R&R – what the Working Time Regulations say



The Working Time Regulations 1998 (WTR) provide for a right for workers to take a 20-minute rest break where the working day is longer than six hours. The WTR enable a worker to bring a claim if an employer has refused to allow the exercise of the right to a rest break. In Grange v. Abellio London Ltd 2016 UKEAT 0130/16/1611 the Employment Appeal Tribunal (EAT) had to decide if Mr Grange's employer had refused his entitlement to take a rest break.

Mr Grange worked for Abellio London Ltd (Abellio) as a relief roadside controller (RRC). His working day was eight and a half hours. This was meant to include a half hour lunch break. However, Mr Grange was often too busy to be able to take his lunch break. In 2012, Abellio decided to address this by reducing the working day for all RRCs to eight hours only, and asking them to work through without a break.

In 2014 Mr Grange brought a grievance that since 2012 his employer had made him work without a break. His grievance was not upheld, and so Mr Grange brought a claim to an Employment Tribunal that Abellio had refused to allow him to exercise his right to a 20-minute rest break.

The Employment Tribunal focused on the meaning of the word "refusal". It referred to previous case law from the EAT which had held that a "refusal" was a distinct act in response to a positive act by a worker. The Employment Tribunal found Mr Grange had not committed a positive act – he had not made a request to take a break when the working day changed to eight hours. Before 2012 Mr Grange was free to take a break. Despite it being difficult to find time, Abellio never refused it.

Mr Grange did not accept there needed to be an express refusal. He appealed to the EAT. The EAT considered the case law relied upon by the Employment Tribunal and a second case which found an employee was not required to expressly ask for a rest break. Due to the conflict, the EAT studied the words of the EU Working Time Directive, which the WTR implement in the UK. It came to a conclusion that the right Directive intends a rest break to be actively respected by employers for the protection of workers' health and safety. Therefore, an employer should afford the worker the entitlement to take a rest break, and that an entitlement would be "refused" if the employer put into place working arrangements that fail to allow a break to be taken.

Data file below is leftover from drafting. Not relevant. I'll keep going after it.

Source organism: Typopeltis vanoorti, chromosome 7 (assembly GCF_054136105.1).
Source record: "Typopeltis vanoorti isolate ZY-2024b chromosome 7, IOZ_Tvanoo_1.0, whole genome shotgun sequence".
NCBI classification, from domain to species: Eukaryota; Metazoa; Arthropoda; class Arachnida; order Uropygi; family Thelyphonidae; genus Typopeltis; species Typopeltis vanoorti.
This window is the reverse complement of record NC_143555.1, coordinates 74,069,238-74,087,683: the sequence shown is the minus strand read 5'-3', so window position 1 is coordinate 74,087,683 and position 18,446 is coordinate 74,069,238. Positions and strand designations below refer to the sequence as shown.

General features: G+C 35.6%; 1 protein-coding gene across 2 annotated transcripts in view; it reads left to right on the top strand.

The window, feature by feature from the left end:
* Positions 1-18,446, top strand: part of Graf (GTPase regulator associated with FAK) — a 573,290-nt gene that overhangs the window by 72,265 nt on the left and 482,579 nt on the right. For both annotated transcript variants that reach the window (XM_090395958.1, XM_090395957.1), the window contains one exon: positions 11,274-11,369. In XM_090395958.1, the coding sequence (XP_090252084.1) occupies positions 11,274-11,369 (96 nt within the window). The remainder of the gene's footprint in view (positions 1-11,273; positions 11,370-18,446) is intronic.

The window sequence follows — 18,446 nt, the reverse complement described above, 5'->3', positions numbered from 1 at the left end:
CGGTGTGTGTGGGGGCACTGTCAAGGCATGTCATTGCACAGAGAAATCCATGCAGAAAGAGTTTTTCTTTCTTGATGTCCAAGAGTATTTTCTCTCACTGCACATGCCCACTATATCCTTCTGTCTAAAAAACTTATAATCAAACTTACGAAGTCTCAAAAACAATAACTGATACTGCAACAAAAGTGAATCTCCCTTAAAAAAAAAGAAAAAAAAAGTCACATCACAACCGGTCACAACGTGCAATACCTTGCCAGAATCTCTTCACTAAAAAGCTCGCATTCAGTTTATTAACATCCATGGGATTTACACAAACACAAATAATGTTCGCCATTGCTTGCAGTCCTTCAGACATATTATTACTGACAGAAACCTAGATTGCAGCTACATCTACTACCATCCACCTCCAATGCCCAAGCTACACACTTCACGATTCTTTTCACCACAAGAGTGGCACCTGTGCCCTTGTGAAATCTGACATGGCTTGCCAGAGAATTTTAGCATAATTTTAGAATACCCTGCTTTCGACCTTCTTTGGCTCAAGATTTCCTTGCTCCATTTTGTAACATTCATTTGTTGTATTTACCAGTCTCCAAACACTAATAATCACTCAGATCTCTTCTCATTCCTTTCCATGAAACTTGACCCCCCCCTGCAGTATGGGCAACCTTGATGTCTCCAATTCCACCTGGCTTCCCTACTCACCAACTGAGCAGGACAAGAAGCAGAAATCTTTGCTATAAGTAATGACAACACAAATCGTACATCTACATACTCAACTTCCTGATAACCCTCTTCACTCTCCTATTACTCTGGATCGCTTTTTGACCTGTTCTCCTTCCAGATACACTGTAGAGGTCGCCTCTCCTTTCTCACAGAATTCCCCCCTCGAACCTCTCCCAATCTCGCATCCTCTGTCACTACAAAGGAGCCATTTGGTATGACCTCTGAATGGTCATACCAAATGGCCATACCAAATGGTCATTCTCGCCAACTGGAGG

The EAT allowed Mr Grange's appeal and sent the case back to the Employment Tribunal. The Tribunal is to decide if Abellio put in place working arrangements that failed to allow workers to take rest breaks.

The case acts as a reminder to employers of the importance of recognising a worker's entitlements under the WTR, even if an employee does not kick up a fuss about the same. Looking to the future, the WTR legislation stems from the EU, meaning that in theory, the UK's departure from the EU would allow the UK to repeal or amend the WTR. However, it is unlikely that Brexit would lead to a wholesale overhaul of the legislation.

DISCLAIMER: Because of the generality of this update, the information provided herein may not be applicable in all situations and should not be acted upon without specific legal advice based on particular situations.

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